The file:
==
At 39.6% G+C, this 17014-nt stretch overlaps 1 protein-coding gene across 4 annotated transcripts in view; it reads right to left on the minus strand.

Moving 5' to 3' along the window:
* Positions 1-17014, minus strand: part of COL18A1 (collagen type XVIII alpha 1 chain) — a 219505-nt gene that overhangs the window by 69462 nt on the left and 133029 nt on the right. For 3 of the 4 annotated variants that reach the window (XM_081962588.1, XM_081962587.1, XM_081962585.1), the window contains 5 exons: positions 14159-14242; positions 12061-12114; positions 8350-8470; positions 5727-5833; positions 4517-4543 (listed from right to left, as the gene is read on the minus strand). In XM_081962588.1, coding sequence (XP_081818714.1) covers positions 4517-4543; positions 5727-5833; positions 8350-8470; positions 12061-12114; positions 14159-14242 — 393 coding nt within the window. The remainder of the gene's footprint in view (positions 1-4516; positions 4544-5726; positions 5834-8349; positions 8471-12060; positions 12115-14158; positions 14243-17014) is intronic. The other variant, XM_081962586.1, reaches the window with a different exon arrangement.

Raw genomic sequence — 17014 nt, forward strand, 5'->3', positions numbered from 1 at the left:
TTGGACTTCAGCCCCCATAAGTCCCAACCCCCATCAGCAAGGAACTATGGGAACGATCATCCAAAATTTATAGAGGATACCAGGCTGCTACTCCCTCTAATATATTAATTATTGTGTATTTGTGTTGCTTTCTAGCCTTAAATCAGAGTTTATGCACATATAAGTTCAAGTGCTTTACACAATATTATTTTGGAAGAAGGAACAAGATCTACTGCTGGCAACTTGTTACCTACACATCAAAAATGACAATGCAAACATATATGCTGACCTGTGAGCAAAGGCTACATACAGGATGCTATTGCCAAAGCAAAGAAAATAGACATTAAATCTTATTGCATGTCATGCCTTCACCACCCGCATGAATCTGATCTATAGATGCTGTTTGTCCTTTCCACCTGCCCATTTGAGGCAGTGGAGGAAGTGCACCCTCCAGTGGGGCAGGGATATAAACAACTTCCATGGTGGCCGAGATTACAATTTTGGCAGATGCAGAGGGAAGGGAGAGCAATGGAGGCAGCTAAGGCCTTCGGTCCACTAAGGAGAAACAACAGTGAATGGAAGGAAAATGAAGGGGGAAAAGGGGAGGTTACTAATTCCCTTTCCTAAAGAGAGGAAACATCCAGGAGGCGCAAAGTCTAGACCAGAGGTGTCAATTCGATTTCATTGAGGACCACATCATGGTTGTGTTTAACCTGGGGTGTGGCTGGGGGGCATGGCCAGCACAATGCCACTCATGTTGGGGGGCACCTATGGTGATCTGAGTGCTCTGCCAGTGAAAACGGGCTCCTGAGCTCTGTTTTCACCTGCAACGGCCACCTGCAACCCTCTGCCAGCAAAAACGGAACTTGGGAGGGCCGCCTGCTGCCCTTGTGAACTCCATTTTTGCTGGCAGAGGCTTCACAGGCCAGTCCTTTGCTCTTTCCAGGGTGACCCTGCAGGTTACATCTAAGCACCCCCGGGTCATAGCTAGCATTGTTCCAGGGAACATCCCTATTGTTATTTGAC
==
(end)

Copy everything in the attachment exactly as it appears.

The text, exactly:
At 39.6% G+C, this 17014-nt stretch overlaps 1 protein-coding gene across 4 annotated transcripts in view; it reads right to left on the minus strand.

Moving 5' to 3' along the window:
* Positions 1-17014, minus strand: part of COL18A1 (collagen type XVIII alpha 1 chain) — a 219505-nt gene that overhangs the window by 69462 nt on the left and 133029 nt on the right. For 3 of the 4 annotated variants that reach the window (XM_081962588.1, XM_081962587.1, XM_081962585.1), the window contains 5 exons: positions 14159-14242; positions 12061-12114; positions 8350-8470; positions 5727-5833; positions 4517-4543 (listed from right to left, as the gene is read on the minus strand). In XM_081962588.1, coding sequence (XP_081818714.1) covers positions 4517-4543; positions 5727-5833; positions 8350-8470; positions 12061-12114; positions 14159-14242 — 393 coding nt within the window. The remainder of the gene's footprint in view (positions 1-4516; positions 4544-5726; positions 5834-8349; positions 8471-12060; positions 12115-14158; positions 14243-17014) is intronic. The other variant, XM_081962586.1, reaches the window with a different exon arrangement.

Raw genomic sequence — 17014 nt, forward strand, 5'->3', positions numbered from 1 at the left:
TTGGACTTCAGCCCCCATAAGTCCCAACCCCCATCAGCAAGGAACTATGGGAACGATCATCCAAAATTTATAGAGGATACCAGGCTGCTACTCCCTCTAATATATTAATTATTGTGTATTTGTGTTGCTTTCTAGCCTTAAATCAGAGTTTATGCACATATAAGTTCAAGTGCTTTACACAATATTATTTTGGAAGAAGGAACAAGATCTACTGCTGGCAACTTGTTACCTACACATCAAAAATGACAATGCAAACATATATGCTGACCTGTGAGCAAAGGCTACATACAGGATGCTATTGCCAAAGCAAAGAAAATAGACATTAAATCTTATTGCATGTCATGCCTTCACCACCCGCATGAATCTGATCTATAGATGCTGTTTGTCCTTTCCACCTGCCCATTTGAGGCAGTGGAGGAAGTGCACCCTCCAGTGGGGCAGGGATATAAACAACTTCCATGGTGGCCGAGATTACAATTTTGGCAGATGCAGAGGGAAGGGAGAGCAATGGAGGCAGCTAAGGCCTTCGGTCCACTAAGGAGAAACAACAGTGAATGGAAGGAAAATGAAGGGGGAAAAGGGGAGGTTACTAATTCCCTTTCCTAAAGAGAGGAAACATCCAGGAGGCGCAAAGTCTAGACCAGAGGTGTCAATTCGATTTCATTGAGGACCACATCATGGTTGTGTTTAACCTGGGGTGTGGCTGGGGGGCATGGCCAGCACAATGCCACTCATGTTGGGGGGCACCTATGGTGATCTGAGTGCTCTGCCAGTGAAAACGGGCTCCTGAGCTCTGTTTTCACCTGCAACGGCCACCTGCAACCCTCTGCCAGCAAAAACGGAACTTGGGAGGGCCGCCTGCTGCCCTTGTGAACTCCATTTTTGCTGGCAGAGGCTTCACAGGCCAGTCCTTTGCTCTTTCCAGGGTGACCCTGCAGGTTACATCTAAGCACCCCCGGGTCATAGCTAGCATTGTTCCAGGGAACATCCCTATTGTTATTTGAC